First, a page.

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Evaluating vitamin D supplementation as an adjunct therapy in dogs with cancer

Summary: Researchers will investigate the effectiveness of an oral vitamin D supplement to improve vitamin D levels in dogs, and explore its potential benefit as an adjunct therapy in dogs with cancer. 

Description: Low vitamin D levels are associated with several diseases affecting companion animals, including cancer. Studies in people found tumor cells have vitamin D receptors. Studies also show that vitamin D administration may inhibit tumor cell growth, as well as making cancer cells more sensitive to chemotherapy. Unlike humans, dogs make insignificant amounts of vitamin D from sun exposure and must acquire vitamin D from their food for optimal health. The most common oral vitamin D supplement, vitamin D3, affects vitamin D levels too slowly and unpredictably to benefit dogs with cancer. A new supplement is needed if vitamin D therapy is to be effective in dogs with cancer. One potential candidate is a form of vitamin D called calcidiol.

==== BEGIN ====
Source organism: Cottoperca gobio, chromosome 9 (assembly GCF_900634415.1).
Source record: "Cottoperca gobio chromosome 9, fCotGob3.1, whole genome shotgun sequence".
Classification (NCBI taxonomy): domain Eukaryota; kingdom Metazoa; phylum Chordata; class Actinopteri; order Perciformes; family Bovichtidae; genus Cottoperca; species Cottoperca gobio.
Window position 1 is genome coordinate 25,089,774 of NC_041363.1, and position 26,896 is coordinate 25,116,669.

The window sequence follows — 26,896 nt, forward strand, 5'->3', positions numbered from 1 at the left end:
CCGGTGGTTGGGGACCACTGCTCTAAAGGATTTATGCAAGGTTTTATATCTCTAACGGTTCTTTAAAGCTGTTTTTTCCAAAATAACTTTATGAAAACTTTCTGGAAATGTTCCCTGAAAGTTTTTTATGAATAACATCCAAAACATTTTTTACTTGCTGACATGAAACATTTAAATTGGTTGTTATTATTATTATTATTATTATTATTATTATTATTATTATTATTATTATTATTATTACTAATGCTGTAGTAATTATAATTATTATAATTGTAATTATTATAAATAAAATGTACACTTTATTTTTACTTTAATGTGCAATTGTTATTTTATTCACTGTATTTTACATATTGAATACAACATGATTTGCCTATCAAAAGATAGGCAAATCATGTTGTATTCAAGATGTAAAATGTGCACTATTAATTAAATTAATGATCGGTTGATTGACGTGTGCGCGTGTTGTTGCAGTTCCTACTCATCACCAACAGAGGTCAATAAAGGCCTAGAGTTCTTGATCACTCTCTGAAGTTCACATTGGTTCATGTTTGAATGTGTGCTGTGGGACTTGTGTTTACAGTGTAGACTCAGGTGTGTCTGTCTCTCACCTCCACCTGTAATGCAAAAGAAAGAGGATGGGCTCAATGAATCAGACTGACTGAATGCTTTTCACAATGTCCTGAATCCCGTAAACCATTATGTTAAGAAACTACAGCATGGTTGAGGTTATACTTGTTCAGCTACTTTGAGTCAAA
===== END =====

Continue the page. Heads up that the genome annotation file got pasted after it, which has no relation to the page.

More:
INVESTIGATOR: Dr. Robert C. Backus, University of Missouri